I sometimes enjoy reading posts written by women in their mature years. It allows me to take a little glimpse into their minds, see what’s important to them, what irks them and what makes them happy. I enjoy their commentary on the youth of today, and what they have to say about the modern world. I indulge in their words, using what I’ve gathered to paint a picture of my own mother, fantasizing on what she could have been like.
I don’t particularly like my mother, maybe I detest her a little. I’d like to think I don’t feel too much towards her, but I do feel something, and I don’t think this feeling that the grown up me feels is anything of what a child is supposed to feel towards her mother. I don’t think I adore my mother, though as a young child, she was my hero, the love of my life.
My memories of her were shaped by the beautiful stories people told me of how she helped them through their life. Hearing about her kindness and sacrifices she made for these people who are nowhere present in my life today was something I was proud of. Then, I grew up, and I realized, I barely have memories of her that is mine, ours.
Yes, she was there now and then, bought beautiful gifts, and called once in a blue moon, but I think that’s something you’d expect from a distant aunt, not a mother.
I spent most of my childhood with my gran, while my mother was hustling in Johannesburg for I’m quite sure not herself and her daughter. If I was lucky, I would get to see her once a year. Sometimes she would call, lift my spirits with her empty promises of going to her place for holiday, or moving in with her soon, then she would fall of the grid again. Damn, I was a dreamy naïve child.
She was never there to witness any of the accomplishments I made, for all I know, she probably wasn’t even there to watch me take my first steps. She chose to not be in my life.
Now, me being around the age she was when she had me, all these incredible stories about her are thorns in my side, they are reminders of how she willingly chose to prioritize Tom Dick and Harry over the flesh and blood she birthed, and claimed to have loved. Me being her greatest blessing? Probably the biggest lie she has ever told me.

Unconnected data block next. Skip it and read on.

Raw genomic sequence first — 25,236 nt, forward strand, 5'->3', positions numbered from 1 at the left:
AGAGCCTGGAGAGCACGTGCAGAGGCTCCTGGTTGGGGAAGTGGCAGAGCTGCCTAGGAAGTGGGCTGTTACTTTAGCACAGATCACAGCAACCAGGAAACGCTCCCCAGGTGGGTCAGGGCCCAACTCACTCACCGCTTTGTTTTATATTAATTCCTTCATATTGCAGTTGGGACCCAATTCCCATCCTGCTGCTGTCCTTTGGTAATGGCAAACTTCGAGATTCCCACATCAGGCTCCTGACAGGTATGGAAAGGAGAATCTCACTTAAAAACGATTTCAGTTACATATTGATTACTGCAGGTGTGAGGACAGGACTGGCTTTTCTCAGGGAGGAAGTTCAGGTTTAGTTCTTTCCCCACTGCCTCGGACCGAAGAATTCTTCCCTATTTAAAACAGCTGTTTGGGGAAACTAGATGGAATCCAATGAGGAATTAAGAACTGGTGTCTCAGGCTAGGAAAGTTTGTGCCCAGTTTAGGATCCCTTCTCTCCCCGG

To others, she may have been a wonderful person, to me, she is just an empty shell of a failure of a parent, someone I don’t know.
The good thing is, she left when I was nine. According to the opinions of others, maybe a good soul like her left for her rightful seat in heaven, I don’t know, do people who abandon their children go to hell? The good news is, she left early enough to not fuck up anymore. If she wasn’t there when I needed her the most as a toddler, a young child, I doubt she’d have ever been there. Though, still, now a dreamy old child, I can’t help but wonder, what if?
What if she survived herself, and she was here today, what could she have been like?
Her passion for reading surpassed all of those I’ve ever known to throw themselves between the pages of their favourite authors, so by now, could she have written a book or two of her own? Or, would she have turned to blogging?
If so, maybe she’d right about how much of trouble her troubled daughter causes her, or perhaps she’d share a few cooking recipes.
She could get all philosophical and reflect on her previous decisions, sure not the ones relating to us, but rather her bad choices in men, and how she overcame the scars of her past.
I know what my mother could have been like towards others, but I don’t know, what she could have been like towards me, in our own little home, together, as a family.
In the end, is it possible to love someone you never really knew? Or to believe someone’s claim of love to you, when they were never really there to know you?